Transforming the Book

Last weekend I went to this really fantastic exhibition at the Bellevue Arts Museum (BAM). All of the artists in this exhibition create their art out of printed books and book covers. Using books as a medium for sculptures gives new definition to the word “volume,” doesn’t it?

I particularly liked this work on the left, Petra, by Guy Laramée (2007). I’ve always thought Petra was a fascinating place (I’ve even blogged about it here, where you can see a picture of the actual treasury that inspired Laramée). Another work in the show by Laramée consisted of two rows of stacked Encyclopedia Brittanicas, with one side of each row carved like a canyon. (You can see a picture of the piece and an artist statement here).

There was also a striking work by the Scottish artist Georgia Russell. Most of Russell’s works involve cutting books, book covers, and photographs. The one shown here, Leurs Secrets (2007) is similar to the one in the BAM’s show. You can see more of Russell’s work here.

The exhibition also had some “excavated books” by James Allen. I thought this one, Churches of our Fathers (2007) was especially beautiful and striking.

You really should check out Jennifer Shoshbin’s altered books too. A few of these were in the show too. Her style and idea are an interesting mixture of vintage and contemporary, which is really fun.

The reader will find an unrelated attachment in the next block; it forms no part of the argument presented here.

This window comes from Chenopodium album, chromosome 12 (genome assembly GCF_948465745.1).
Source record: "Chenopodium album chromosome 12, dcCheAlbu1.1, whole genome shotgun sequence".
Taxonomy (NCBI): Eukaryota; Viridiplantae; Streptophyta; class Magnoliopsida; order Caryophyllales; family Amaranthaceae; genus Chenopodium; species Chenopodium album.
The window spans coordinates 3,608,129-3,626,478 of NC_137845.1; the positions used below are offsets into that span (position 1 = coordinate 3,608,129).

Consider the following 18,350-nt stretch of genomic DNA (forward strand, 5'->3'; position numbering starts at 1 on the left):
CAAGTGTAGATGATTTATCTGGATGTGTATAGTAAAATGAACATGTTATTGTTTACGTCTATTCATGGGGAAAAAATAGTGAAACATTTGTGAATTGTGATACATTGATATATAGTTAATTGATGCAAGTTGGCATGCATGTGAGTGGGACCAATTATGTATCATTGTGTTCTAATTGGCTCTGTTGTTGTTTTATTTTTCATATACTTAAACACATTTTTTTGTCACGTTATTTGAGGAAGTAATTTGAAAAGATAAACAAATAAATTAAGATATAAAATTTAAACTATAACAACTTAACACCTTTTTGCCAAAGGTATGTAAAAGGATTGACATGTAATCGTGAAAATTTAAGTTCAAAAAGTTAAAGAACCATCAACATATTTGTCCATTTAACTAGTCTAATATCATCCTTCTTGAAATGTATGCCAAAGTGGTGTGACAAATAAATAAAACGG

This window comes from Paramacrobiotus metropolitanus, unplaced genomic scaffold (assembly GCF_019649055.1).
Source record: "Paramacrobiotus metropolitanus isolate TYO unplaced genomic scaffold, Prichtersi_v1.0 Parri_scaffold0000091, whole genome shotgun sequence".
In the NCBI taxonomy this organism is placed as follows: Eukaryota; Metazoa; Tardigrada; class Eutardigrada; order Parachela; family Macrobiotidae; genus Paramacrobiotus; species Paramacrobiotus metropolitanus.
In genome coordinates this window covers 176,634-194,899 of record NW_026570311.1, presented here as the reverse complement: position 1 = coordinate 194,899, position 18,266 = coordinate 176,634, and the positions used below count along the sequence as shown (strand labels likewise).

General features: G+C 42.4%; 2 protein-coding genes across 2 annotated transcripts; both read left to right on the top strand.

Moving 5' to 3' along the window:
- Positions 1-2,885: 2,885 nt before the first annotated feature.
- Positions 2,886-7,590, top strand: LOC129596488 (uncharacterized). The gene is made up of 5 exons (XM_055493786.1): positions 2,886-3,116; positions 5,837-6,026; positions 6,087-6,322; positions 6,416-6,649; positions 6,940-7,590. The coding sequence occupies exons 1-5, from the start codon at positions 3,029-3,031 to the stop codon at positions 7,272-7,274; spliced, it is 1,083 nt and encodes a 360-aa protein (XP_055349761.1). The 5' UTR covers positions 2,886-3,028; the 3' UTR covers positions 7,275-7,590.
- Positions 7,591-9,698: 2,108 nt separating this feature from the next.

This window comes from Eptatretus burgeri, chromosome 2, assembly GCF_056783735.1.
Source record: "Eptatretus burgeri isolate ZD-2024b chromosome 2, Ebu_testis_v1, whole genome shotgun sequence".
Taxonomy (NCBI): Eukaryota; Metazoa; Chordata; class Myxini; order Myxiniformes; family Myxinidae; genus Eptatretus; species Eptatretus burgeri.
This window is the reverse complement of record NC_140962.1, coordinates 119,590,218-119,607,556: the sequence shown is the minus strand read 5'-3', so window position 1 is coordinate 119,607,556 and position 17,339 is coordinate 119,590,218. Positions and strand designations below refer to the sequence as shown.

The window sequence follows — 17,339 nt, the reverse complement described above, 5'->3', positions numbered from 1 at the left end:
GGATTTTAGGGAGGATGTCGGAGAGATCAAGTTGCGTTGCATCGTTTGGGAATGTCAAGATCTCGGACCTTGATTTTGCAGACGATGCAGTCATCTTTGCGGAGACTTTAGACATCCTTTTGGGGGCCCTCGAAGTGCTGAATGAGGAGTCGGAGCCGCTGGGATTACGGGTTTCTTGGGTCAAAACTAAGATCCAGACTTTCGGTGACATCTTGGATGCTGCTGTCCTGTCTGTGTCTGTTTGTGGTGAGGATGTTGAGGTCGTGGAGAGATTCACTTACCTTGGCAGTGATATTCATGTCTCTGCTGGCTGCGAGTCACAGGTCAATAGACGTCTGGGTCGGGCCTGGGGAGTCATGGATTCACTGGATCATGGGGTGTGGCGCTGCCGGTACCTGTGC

It was interesting to go to this show and think about the history of books and print. My husband is a graphic designer, and we often have talked about the demise of printed books and printed material. I wonder how long it will take for most books to be produced online or through digital format (which is sad, since I love holding books and flipping through their pages). In a way, using books as an artistic medium in this show (and placing those books in a museum, the place where artifacts are preserved) seemed to historicize printed books even more. And some of the words used to describe the art (e.g. “excavated”) further antiquated the book medium. Although I loved this show (I would wholeheartedly recommend it to anyone who lives in the Seattle area), I also couldn’t help but feel a twinge of sadness for the future of books and printed material.

What do you think about these artists and their works? What do you think about the demise of printed books?

  • Rebekah says:

    It seems possible that books and book collecting will be like…hatpin collections someday: quaint, but outmoded. I used to think that was tragic, but am more and more intrigued by where The Future takes us than lamenting whether or not certain – albeit prized – things become history’s dinosaurs.

    Reading becoming obsolete would be the real tragedy.

    Also? Beautiful. Another great post!!

    Also also? HAPPY BIRTHDAY! (again!)

  • Emilee . . . says:

    I remember being in a newswriting class back when I was a freshman in college a decade ago (whooooooa) and the professor declaring that newspapers would never, ever become outdated and go digital. He argued that it was too much of an American tradition to sit down with a newspaper for them ever to become obsolete and only exist on the internet. I believed him. Now we all watch as the traditional newspaper is becoming only an internet thing.